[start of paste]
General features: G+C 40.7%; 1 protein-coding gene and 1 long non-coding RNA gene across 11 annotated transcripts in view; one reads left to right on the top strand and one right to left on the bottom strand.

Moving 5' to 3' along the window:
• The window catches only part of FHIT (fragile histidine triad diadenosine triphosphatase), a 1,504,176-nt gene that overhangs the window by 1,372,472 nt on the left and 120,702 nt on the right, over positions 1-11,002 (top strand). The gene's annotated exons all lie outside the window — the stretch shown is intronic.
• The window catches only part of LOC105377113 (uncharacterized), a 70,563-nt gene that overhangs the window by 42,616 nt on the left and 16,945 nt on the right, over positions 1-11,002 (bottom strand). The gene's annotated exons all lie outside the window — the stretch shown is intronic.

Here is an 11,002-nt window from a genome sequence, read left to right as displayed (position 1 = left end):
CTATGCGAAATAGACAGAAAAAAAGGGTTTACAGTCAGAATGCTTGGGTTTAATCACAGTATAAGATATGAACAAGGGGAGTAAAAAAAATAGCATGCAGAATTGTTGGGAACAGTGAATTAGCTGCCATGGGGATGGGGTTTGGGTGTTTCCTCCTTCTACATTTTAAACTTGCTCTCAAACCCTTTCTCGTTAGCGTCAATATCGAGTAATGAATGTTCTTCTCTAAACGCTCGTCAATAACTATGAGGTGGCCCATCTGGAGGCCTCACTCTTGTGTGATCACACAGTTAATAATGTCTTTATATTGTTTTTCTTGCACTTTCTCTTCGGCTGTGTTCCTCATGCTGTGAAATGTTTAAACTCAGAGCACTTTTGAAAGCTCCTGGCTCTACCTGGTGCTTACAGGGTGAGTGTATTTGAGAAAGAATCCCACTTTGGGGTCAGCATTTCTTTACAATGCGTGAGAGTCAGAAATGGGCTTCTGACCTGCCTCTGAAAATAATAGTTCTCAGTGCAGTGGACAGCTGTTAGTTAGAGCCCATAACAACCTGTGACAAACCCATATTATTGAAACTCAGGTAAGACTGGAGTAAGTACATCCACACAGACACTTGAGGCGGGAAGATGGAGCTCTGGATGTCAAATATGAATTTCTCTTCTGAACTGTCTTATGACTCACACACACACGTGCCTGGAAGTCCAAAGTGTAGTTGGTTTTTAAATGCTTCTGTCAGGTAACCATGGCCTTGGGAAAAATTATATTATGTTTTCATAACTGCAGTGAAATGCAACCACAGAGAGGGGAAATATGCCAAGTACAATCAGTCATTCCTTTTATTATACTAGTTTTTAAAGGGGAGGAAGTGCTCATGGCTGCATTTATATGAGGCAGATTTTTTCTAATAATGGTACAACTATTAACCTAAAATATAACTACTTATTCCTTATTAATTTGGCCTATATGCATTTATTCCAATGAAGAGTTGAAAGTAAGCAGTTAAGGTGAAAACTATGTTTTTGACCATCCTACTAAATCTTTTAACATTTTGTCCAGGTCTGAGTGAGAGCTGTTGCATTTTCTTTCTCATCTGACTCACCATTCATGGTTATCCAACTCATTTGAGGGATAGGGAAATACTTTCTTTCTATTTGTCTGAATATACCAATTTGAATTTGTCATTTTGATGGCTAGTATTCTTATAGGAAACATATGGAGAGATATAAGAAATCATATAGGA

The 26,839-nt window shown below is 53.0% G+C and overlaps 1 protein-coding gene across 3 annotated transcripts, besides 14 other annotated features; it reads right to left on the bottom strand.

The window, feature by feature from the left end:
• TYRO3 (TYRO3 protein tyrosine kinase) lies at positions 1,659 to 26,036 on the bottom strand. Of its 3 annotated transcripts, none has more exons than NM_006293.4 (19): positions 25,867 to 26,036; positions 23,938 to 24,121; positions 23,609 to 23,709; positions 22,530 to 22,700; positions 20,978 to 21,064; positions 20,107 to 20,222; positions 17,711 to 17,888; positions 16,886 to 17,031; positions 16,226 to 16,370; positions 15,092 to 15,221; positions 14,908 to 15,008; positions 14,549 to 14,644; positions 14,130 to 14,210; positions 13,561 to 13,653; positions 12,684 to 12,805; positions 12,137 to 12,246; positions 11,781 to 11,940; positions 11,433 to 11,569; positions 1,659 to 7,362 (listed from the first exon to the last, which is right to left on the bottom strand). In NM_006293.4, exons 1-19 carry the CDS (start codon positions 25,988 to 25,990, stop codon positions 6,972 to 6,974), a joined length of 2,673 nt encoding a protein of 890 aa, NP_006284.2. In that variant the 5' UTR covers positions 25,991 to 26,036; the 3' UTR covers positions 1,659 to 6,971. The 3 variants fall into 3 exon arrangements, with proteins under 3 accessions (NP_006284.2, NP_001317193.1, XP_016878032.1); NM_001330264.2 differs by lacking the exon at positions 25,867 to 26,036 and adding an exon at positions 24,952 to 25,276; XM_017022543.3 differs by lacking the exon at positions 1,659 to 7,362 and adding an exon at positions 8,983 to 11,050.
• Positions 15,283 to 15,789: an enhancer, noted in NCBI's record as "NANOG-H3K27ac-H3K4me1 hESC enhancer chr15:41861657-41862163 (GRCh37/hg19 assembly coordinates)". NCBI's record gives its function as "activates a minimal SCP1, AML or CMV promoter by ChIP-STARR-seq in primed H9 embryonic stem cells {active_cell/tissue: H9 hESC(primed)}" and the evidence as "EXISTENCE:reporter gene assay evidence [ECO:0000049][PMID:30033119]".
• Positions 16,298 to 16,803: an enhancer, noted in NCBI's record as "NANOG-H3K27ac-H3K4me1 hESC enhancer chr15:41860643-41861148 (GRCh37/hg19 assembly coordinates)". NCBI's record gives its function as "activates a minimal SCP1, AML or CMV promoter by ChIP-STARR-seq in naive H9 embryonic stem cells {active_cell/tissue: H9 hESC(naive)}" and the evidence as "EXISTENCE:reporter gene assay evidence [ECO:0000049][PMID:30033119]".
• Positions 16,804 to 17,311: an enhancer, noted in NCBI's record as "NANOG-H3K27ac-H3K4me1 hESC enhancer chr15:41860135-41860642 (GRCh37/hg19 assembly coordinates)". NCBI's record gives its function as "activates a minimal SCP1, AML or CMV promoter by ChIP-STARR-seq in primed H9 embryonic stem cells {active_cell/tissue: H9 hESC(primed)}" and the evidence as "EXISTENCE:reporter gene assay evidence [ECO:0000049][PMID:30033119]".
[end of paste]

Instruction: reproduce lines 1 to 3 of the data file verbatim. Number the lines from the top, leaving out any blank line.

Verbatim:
General features: G+C 40.7%; 1 protein-coding gene and 1 long non-coding RNA gene across 11 annotated transcripts in view; one reads left to right on the top strand and one right to left on the bottom strand.

Moving 5' to 3' along the window:
• The window catches only part of FHIT (fragile histidine triad diadenosine triphosphatase), a 1,504,176-nt gene that overhangs the window by 1,372,472 nt on the left and 120,702 nt on the right, over positions 1-11,002 (top strand). The gene's annotated exons all lie outside the window — the stretch shown is intronic.